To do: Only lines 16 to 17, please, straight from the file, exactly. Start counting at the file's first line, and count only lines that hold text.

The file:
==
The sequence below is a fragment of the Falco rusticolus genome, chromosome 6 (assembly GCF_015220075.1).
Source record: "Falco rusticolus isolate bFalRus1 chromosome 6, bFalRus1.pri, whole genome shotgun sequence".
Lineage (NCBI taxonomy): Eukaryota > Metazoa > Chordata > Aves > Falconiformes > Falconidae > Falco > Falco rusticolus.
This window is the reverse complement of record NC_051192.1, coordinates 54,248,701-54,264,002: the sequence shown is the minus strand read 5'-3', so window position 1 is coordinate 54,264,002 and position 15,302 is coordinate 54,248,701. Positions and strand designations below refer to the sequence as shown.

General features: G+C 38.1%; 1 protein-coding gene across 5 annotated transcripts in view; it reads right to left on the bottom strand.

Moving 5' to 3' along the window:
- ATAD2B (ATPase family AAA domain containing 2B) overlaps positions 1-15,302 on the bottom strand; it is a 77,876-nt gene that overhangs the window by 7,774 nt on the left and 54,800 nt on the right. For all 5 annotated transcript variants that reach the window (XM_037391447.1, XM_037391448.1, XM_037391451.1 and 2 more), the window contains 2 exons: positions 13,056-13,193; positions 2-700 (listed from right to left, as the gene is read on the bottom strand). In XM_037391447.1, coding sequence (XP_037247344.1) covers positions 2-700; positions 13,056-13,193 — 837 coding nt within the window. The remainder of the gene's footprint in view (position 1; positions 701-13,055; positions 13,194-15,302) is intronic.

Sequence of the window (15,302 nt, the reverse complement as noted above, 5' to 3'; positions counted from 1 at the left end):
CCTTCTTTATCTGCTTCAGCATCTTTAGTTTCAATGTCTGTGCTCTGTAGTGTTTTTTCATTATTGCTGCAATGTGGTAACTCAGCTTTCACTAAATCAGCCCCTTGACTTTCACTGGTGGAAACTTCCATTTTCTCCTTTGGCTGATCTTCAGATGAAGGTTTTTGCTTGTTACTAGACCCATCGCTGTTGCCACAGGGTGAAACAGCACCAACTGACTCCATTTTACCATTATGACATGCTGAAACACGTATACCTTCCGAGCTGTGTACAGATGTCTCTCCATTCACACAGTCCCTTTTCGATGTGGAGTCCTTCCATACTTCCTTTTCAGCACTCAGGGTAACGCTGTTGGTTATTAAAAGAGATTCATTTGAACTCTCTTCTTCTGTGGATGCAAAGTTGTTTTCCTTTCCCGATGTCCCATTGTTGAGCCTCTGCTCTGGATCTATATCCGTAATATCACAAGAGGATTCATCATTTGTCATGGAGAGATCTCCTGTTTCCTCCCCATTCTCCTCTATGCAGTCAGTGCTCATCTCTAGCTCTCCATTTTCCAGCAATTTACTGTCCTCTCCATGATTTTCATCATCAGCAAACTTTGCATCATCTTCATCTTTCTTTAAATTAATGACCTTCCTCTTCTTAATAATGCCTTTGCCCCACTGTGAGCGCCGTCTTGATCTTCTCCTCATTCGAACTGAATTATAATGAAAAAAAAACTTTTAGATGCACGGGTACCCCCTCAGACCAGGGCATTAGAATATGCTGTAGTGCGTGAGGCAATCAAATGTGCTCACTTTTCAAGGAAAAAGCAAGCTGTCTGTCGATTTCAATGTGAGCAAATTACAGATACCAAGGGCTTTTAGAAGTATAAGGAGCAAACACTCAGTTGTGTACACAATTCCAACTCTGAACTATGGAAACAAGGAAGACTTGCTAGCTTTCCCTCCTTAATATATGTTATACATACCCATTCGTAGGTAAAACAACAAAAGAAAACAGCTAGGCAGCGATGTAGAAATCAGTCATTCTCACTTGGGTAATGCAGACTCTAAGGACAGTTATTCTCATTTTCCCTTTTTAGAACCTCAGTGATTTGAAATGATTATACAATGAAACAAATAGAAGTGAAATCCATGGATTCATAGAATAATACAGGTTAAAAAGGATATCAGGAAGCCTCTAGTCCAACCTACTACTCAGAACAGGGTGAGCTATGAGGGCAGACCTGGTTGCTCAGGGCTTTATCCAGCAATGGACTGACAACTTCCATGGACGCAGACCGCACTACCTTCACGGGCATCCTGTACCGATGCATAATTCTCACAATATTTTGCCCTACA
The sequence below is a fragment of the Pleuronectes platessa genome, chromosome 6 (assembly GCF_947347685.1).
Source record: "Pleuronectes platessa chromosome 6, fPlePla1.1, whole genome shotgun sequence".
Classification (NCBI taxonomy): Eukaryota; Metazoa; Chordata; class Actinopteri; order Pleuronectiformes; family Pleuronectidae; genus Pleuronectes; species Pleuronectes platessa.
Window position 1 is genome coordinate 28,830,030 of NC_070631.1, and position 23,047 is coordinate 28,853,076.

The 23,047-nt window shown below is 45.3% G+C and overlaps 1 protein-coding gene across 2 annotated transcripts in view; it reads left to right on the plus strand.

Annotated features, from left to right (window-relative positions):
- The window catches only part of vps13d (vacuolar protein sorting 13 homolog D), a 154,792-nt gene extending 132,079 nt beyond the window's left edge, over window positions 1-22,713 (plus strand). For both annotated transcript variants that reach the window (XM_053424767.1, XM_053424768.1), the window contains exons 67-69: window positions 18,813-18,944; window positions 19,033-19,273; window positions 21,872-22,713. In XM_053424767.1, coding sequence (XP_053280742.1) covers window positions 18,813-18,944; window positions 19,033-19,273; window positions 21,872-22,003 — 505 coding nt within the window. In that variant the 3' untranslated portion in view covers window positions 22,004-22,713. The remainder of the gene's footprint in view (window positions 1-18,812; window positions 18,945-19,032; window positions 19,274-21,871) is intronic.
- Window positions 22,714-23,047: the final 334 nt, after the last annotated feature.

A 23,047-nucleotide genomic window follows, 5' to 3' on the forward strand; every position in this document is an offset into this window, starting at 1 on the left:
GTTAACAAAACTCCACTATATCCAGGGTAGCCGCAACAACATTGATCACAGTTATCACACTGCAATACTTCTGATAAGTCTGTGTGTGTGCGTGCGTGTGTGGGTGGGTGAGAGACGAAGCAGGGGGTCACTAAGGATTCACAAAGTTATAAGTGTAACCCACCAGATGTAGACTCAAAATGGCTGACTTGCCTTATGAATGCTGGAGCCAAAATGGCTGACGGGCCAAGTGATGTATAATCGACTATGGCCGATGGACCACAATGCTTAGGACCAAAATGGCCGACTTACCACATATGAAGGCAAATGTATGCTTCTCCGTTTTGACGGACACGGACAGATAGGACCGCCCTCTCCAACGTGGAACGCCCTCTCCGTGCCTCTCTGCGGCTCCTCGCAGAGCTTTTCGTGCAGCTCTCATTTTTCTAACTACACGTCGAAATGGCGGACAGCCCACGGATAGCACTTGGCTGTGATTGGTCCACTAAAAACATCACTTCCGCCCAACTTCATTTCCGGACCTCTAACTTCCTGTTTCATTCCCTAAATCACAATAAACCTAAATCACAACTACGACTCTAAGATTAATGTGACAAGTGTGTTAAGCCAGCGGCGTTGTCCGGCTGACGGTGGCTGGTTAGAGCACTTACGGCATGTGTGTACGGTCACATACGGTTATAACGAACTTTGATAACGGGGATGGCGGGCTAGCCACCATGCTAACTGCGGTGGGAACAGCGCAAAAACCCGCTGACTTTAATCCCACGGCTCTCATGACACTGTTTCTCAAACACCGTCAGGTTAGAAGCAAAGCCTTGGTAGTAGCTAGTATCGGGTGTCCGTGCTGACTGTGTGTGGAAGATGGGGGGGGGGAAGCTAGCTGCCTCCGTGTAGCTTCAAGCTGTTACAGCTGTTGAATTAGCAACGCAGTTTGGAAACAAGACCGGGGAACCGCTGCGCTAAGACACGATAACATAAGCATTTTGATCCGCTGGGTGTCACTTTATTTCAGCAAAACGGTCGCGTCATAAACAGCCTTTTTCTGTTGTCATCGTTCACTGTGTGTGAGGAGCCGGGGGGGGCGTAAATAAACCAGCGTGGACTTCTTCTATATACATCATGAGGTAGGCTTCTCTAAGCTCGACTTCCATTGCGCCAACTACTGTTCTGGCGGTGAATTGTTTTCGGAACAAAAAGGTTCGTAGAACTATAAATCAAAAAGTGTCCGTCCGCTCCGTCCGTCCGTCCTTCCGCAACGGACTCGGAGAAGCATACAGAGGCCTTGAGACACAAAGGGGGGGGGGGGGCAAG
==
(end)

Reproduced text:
- The window catches only part of vps13d (vacuolar protein sorting 13 homolog D), a 154,792-nt gene extending 132,079 nt beyond the window's left edge, over window positions 1-22,713 (plus strand). For both annotated transcript variants that reach the window (XM_053424767.1, XM_053424768.1), the window contains exons 67-69: window positions 18,813-18,944; window positions 19,033-19,273; window positions 21,872-22,713. In XM_053424767.1, coding sequence (XP_053280742.1) covers window positions 18,813-18,944; window positions 19,033-19,273; window positions 21,872-22,003 — 505 coding nt within the window. In that variant the 3' untranslated portion in view covers window positions 22,004-22,713. The remainder of the gene's footprint in view (window positions 1-18,812; window positions 18,945-19,032; window positions 19,274-21,871) is intronic.
- Window positions 22,714-23,047: the final 334 nt, after the last annotated feature.